Chapter

Do Workers Know about Their Pension Plan Type? Comparing Workers' and Employers' Pension Information

Edited by Alan L. Gustman, Thomas L. Steinmeier and Nahid Tabatabai

in Overcoming the Saving Slump

Published by University of Chicago Press

Published in print March 2009 | ISBN: 9780226497099
Published online February 2013 | e-ISBN: 9780226497105 | DOI: http://dx.doi.org/10.7208/chicago/9780226497105.003.0003
Do Workers Know about Their Pension Plan Type? Comparing Workers' and Employers' Pension Information

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This chapter addresses a widespread lack of information about pensions. It seems that discrepancies between respondent and firm reports of plan type are mainly due to errors in respondent data. A number of changes in survey design can help decrease reporting error. The fraction of respondents who do not know their plan type is lower in later years. In addition, the fraction who correctly determine their plan type has no strong trend over time, running about 60 percent in 1983 and about 62 percent in 2004. For the corresponding periods 1992–2004 and 1998–2004, the matches were better. Findings with Watson Wyatt data reveal that underreporting of pension coverage amounts to about 5 percent. The data reports that respondents frequently misreport pension plan type. The evidence then reveals that providing a person with the opportunity to report on the wrong plan type will invite the individual to present erroneous information.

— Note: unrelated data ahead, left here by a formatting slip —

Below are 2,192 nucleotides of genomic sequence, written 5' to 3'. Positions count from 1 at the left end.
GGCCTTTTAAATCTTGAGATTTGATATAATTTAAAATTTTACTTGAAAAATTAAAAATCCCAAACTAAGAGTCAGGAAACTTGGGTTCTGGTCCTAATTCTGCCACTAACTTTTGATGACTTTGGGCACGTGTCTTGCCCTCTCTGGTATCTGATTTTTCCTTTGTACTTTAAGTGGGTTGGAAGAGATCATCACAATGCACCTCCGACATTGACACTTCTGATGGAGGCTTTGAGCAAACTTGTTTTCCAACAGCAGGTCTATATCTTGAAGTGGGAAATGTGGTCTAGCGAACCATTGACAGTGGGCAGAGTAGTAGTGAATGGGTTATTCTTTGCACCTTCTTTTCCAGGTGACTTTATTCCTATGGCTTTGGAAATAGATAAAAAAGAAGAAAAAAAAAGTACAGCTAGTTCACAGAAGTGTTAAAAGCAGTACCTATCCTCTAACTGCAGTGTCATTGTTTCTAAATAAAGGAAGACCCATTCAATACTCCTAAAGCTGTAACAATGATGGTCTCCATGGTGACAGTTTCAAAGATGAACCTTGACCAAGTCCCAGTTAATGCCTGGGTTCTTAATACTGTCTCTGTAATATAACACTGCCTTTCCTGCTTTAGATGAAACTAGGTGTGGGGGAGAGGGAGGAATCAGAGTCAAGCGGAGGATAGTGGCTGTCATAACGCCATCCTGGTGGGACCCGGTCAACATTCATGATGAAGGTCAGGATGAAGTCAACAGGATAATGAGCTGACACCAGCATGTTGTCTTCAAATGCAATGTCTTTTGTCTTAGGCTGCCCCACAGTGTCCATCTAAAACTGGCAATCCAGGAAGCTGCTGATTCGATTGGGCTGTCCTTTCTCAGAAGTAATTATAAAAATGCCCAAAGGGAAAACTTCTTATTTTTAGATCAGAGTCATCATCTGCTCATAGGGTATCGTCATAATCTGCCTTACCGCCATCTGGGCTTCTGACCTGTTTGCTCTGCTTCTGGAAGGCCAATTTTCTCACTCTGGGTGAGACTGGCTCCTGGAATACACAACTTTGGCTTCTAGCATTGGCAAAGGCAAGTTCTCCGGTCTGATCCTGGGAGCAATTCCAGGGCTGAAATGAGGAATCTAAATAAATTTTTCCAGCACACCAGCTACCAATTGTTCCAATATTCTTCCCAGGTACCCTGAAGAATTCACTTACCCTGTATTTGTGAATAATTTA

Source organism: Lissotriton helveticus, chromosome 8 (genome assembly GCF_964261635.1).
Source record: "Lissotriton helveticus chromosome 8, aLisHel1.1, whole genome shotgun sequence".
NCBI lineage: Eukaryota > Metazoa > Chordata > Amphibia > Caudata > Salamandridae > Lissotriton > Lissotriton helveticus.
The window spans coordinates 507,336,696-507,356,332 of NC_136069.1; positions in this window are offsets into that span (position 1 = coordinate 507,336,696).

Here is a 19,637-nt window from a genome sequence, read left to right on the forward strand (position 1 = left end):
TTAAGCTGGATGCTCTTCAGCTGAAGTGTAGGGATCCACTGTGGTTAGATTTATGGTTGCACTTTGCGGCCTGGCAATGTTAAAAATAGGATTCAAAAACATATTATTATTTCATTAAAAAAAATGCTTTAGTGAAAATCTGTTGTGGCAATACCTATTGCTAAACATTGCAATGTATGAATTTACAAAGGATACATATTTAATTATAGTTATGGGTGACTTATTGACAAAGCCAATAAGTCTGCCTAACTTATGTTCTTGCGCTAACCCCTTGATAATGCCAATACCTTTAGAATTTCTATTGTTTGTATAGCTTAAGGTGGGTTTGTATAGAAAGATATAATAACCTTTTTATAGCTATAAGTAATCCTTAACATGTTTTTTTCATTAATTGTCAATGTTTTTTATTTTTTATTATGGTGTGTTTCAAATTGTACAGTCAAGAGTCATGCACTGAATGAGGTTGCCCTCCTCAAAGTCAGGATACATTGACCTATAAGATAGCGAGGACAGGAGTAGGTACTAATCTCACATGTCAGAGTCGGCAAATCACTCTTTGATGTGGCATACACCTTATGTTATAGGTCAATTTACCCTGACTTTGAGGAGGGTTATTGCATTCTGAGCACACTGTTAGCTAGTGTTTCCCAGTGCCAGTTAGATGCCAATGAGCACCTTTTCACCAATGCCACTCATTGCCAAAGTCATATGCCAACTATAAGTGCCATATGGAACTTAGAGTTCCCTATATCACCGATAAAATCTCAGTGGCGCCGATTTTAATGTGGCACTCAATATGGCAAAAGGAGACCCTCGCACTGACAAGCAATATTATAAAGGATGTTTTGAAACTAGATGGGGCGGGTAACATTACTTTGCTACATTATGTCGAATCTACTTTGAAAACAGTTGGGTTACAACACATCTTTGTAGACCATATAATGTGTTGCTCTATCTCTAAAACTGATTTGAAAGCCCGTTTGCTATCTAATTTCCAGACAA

Keywords: pensions; firm; reporting error; respondents; pension plan type; Watson Wyatt; pension coverage

Chapter.  14358 words. 

Subjects: Public Economics

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